Worker Ownership and Co-op Management at Algoma Steel
© 2001 GEO, P.O. Box 115, Riverdale, MD 20738-0115
By Frank Lindenfeld
Algoma Steel in Sault St. Marie is the largest worker buyout in Canada. In 1992, in the wake of a bitter strike, its corporate owners planned to shut it down. With some financial aid from government and leadership from the United Steel Workers of America (USWA), the workers bought the steel complex. It was a ˝forced choice.ţ [The term is used by Varano to describe a similar buyout of Weirton Steel. See Charles S. Varano, 1999. Forced Choices (Albany: State University of NY Press)]. The alternatives were to close the plant or for the 7,000 employees to buy it. The company has survived, but is still in trouble. Like the rest of the North American steel industry, the ˝New Algomaţ has been hurt by globalizationä˝dumpingţ steel by foreign corporations that can sell steel at low cost because they pay their workers less and/or benefit from government subsidies.
At first, Algoma employees owned a majority of the shares. Later, to raise funds for modernization, the company sold shares on the stock market, reducing the employee ownership to 24%. The original agreement set up a Joint Steering Committee and gave union representatives five seats on the Board. The firm is still guided by the co-management arrangement which gives the union considerable power. Half the committee is drawn from the two union locals representing hourly and salaried workers, half from management. There is also a strong employee participation program that has involved many workers in training and in ongoing shopfloor committees. Algoma invested over $500 million CAN to build a modern sheet steel mill. Each year it has trimmed the workforce to cut costs; the latest contract provides for further cuts, so that by 2002 there will be only 3,650 hourly and salaried employees.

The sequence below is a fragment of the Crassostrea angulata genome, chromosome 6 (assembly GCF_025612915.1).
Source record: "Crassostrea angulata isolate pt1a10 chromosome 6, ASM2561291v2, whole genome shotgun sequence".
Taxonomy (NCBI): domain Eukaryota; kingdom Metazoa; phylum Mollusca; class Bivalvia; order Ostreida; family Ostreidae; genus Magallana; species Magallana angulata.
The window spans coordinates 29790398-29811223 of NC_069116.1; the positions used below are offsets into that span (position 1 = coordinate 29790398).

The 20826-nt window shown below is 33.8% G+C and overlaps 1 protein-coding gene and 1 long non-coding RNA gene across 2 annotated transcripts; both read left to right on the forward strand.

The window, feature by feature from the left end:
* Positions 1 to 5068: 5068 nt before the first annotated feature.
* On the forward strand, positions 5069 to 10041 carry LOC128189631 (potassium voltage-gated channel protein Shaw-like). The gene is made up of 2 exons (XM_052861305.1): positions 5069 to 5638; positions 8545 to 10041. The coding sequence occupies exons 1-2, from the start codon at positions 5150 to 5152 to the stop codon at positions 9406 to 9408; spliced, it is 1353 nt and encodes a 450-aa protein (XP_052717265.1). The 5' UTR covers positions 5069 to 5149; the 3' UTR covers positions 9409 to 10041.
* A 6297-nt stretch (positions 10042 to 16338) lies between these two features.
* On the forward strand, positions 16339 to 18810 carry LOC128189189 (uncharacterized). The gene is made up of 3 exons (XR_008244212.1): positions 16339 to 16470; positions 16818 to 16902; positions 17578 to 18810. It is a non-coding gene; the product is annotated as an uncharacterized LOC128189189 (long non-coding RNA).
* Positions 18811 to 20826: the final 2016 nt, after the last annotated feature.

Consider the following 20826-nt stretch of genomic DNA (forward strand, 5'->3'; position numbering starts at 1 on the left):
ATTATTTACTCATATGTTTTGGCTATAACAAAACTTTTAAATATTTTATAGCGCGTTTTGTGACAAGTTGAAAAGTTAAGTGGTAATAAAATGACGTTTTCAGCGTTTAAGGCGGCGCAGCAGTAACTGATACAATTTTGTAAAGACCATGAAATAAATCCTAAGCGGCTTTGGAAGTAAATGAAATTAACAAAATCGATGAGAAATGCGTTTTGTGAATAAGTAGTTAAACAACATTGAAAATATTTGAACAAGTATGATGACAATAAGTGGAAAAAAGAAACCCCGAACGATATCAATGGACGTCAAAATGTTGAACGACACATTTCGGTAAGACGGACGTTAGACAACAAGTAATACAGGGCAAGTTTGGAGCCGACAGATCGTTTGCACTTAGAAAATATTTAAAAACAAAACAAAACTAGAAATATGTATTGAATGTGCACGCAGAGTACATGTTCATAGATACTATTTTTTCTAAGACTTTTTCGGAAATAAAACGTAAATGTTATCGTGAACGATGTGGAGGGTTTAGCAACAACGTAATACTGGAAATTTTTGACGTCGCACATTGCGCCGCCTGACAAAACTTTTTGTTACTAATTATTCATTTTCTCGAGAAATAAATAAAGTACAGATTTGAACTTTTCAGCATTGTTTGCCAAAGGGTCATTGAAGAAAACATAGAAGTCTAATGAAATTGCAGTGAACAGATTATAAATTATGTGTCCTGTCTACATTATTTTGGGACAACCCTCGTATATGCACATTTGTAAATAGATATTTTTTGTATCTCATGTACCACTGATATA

Algoma demonstrates some of the weaknesses of employee ownership, even when coupled with genuine worker participation in decision-making. The workers have ˝put all their eggs in one basket.ţ If the company were to fail, they would lose not only their jobs but the equity represented in their stock as well. A better model might be based on shares in a diversified mutual investment fund including a number of employee-owned firms. A second weakness of employee ownership is that it may promote enterprise consciousness rather than solidarity with other workers, consumers, etc. Enterprise consciousness can be mitigated by a strong union like the USWA which emphasizes labor solidarity. It could also be countered by joining with other employee-owned firms to form local and regional networks as at Mondragon.
These notes are based on Frank═s visit to Algoma Steel in spring, 1999. A much lengthier version of this paper is available from GEO for $3.
Permission not for commercial or for-profit use.
©2001 GEO, P.O. Box 115, Riverdale, MD 20738-0115